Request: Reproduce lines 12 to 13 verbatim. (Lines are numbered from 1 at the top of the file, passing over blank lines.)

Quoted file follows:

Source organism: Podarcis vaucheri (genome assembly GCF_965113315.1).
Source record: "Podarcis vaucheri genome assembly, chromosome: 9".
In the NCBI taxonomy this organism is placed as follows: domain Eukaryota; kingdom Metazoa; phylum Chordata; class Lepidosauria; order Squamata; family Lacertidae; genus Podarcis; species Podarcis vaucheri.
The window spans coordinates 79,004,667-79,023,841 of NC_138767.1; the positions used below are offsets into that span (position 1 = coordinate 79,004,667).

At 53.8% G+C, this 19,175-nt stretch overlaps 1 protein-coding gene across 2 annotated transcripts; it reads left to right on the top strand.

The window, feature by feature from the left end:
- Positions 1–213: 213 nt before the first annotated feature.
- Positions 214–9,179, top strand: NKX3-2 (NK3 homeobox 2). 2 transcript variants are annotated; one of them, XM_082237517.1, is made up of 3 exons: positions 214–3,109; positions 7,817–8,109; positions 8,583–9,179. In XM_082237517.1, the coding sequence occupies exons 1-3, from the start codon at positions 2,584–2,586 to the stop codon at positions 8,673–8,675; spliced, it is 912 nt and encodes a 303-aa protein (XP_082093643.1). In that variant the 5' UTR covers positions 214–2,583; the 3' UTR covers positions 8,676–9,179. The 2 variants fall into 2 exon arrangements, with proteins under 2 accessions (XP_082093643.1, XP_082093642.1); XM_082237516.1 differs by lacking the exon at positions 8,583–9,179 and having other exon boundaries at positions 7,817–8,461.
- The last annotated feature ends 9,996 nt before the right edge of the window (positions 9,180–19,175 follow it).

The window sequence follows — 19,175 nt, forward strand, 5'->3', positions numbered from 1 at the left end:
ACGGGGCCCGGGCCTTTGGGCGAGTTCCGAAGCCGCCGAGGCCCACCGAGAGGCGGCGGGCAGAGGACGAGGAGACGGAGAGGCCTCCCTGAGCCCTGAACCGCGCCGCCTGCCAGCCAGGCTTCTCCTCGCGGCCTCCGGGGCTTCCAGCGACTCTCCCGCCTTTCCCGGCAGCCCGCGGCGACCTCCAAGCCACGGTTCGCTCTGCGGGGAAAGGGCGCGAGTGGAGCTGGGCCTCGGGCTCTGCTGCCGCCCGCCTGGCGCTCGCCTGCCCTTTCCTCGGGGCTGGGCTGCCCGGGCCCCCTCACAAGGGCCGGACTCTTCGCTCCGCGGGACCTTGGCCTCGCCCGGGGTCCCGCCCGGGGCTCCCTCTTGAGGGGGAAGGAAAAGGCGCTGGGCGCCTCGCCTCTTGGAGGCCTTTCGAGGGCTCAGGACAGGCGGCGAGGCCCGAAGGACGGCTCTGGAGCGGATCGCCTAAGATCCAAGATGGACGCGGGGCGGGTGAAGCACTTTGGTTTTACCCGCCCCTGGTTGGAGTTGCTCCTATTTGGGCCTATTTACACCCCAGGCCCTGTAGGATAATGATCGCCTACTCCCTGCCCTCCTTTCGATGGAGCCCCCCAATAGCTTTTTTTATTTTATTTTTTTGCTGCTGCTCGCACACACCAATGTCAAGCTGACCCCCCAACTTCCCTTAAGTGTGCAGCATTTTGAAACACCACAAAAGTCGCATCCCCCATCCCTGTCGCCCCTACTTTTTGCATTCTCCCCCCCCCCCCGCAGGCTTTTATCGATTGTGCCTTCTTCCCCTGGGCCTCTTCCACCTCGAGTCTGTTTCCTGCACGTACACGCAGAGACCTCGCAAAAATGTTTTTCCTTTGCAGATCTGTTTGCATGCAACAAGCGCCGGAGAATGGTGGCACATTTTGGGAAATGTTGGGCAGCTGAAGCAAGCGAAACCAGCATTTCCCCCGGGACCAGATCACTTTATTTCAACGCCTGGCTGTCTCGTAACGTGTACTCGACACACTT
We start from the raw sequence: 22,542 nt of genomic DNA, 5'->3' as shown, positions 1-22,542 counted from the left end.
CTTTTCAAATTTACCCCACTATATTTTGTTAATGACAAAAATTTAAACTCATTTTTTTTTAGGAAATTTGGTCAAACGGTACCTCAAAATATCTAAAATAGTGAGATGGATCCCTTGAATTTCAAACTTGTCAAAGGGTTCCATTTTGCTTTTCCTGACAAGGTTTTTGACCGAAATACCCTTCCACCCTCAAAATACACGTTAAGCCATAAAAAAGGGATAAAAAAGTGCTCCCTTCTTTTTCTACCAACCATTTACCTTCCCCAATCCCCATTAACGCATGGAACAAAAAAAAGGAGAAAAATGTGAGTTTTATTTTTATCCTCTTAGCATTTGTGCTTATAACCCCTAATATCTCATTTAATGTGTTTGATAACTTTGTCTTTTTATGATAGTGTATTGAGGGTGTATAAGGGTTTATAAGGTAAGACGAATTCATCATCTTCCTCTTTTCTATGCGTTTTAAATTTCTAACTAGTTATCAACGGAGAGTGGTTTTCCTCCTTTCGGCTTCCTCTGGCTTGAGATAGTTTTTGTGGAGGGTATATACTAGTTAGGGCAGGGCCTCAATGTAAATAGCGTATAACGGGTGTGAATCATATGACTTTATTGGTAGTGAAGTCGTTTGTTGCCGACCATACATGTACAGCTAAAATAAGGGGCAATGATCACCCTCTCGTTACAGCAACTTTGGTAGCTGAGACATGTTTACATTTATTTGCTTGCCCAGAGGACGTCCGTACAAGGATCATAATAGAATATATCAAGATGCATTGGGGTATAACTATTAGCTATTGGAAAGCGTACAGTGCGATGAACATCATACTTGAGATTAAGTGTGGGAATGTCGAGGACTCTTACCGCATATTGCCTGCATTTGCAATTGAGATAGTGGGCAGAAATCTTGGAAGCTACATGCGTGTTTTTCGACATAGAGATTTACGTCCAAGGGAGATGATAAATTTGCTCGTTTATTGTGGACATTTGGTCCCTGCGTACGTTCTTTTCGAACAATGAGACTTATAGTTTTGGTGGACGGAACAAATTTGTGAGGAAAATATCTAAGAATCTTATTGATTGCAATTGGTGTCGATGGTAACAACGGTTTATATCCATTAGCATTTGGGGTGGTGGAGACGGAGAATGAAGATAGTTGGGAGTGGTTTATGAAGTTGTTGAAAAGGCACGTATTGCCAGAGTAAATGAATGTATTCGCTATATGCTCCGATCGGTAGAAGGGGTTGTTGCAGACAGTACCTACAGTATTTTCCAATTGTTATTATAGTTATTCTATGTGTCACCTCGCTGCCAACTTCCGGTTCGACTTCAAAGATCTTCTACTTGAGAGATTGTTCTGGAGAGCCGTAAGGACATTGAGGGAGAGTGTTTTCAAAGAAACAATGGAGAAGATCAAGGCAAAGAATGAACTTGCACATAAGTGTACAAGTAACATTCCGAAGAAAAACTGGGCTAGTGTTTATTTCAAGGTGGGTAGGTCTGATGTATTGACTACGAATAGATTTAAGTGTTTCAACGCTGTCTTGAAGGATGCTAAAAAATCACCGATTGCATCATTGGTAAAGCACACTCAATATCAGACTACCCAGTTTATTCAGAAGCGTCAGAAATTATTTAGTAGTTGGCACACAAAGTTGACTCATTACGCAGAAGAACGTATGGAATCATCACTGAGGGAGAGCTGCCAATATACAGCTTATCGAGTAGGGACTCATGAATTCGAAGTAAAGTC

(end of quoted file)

We start from the raw sequence: 22,542 nt of genomic DNA, 5'->3' as shown, positions 1-22,542 counted from the left end.
CTTTTCAAATTTACCCCACTATATTTTGTTAATGACAAAAATTTAAACTCATTTTTTTTTAGGAAATTTGGTCAAACGGTACCTCAAAATATCTAAAATAGTGAGATGGATCCCTTGAATTTCAAACTTGTCAAAGGGTTCCATTTTGCTTTTCCTGACAAGGTTTTTGACCGAAATACCCTTCCACCCTCAAAATACACGTTAAGCCATAAAAAAGGGATAAAAAAGTGCTCCCTTCTTTTTCTACCAACCATTTACCTTCCCCAATCCCCATTAACGCATGGAACAAAAAAAAGGAGAAAAATGTGAGTTTTATTTTTATCCTCTTAGCATTTGTGCTTATAACCCCTAATATCTCATTTAATGTGTTTGATAACTTTGTCTTTTTATGATAGTGTATTGAGGGTGTATAAGGGTTTATAAGGTAAGACGAATTCATCATCTTCCTCTTTTCTATGCGTTTTAAATTTCTAACTAGTTATCAACGGAGAGTGGTTTTCCTCCTTTCGGCTTCCTCTGGCTTGAGATAGTTTTTGTGGAGGGTATATACTAGTTAGGGCAGGGCCTCAATGTAAATAGCGTATAACGGGTGTGAATCATATGACTTTATTGGTAGTGAAGTCGTTTGTTGCCGACCATACATGTACAGCTAAAATAAGGGGCAATGATCACCCTCTCGTTACAGCAACTTTGGTAGCTGAGACATGTTTACATTTATTTGCTTGCCCAGAGGACGTCCGTACAAGGATCATAATAGAATATATCAAGATGCATTGGGGTATAACTATTAGCTATTGGAAAGCGTACAGTGCGATGAACATCATACTTGAGATTAAGTGTGGGAATGTCGAGGACTCTTACCGCATATTGCCTGCATTTGCAATTGAGATAGTGGGCAGAAATCTTGGAAGCTACATGCGTGTTTTTCGACATAGAGATTTACGTCCAAGGGAGATGATAAATTTGCTCGTTTATTGTGGACATTTGGTCCCTGCGTACGTTCTTTTCGAACAATGAGACTTATAGTTTTGGTGGACGGAACAAATTTGTGAGGAAAATATCTAAGAATCTTATTGATTGCAATTGGTGTCGATGGTAACAACGGTTTATATCCATTAGCATTTGGGGTGGTGGAGACGGAGAATGAAGATAGTTGGGAGTGGTTTATGAAGTTGTTGAAAAGGCACGTATTGCCAGAGTAAATGAATGTATTCGCTATATGCTCCGATCGGTAGAAGGGGTTGTTGCAGACAGTACCTACAGTATTTTCCAATTGTTATTATAGTTATTCTATGTGTCACCTCGCTGCCAACTTCCGGTTCGACTTCAAAGATCTTCTACTTGAGAGATTGTTCTGGAGAGCCGTAAGGACATTGAGGGAGAGTGTTTTCAAAGAAACAATGGAGAAGATCAAGGCAAAGAATGAACTTGCACATAAGTGTACAAGTAACATTCCGAAGAAAAACTGGGCTAGTGTTTATTTCAAGGTGGGTAGGTCTGATGTATTGACTACGAATAGATTTAAGTGTTTCAACGCTGTCTTGAAGGATGCTAAAAAATCACCGATTGCATCATTGGTAAAGCACACTCAATATCAGACTACCCAGTTTATTCAGAAGCGTCAGAAATTATTTAGTAGTTGGCACACAAAGTTGACTCATTACGCAGAAGAACGTATGGAATCATCACTGAGGGAGAGCTGCCAATATACAGCTTATCGAGTAGGGACTCATGAATTCGAAGTAAAGTC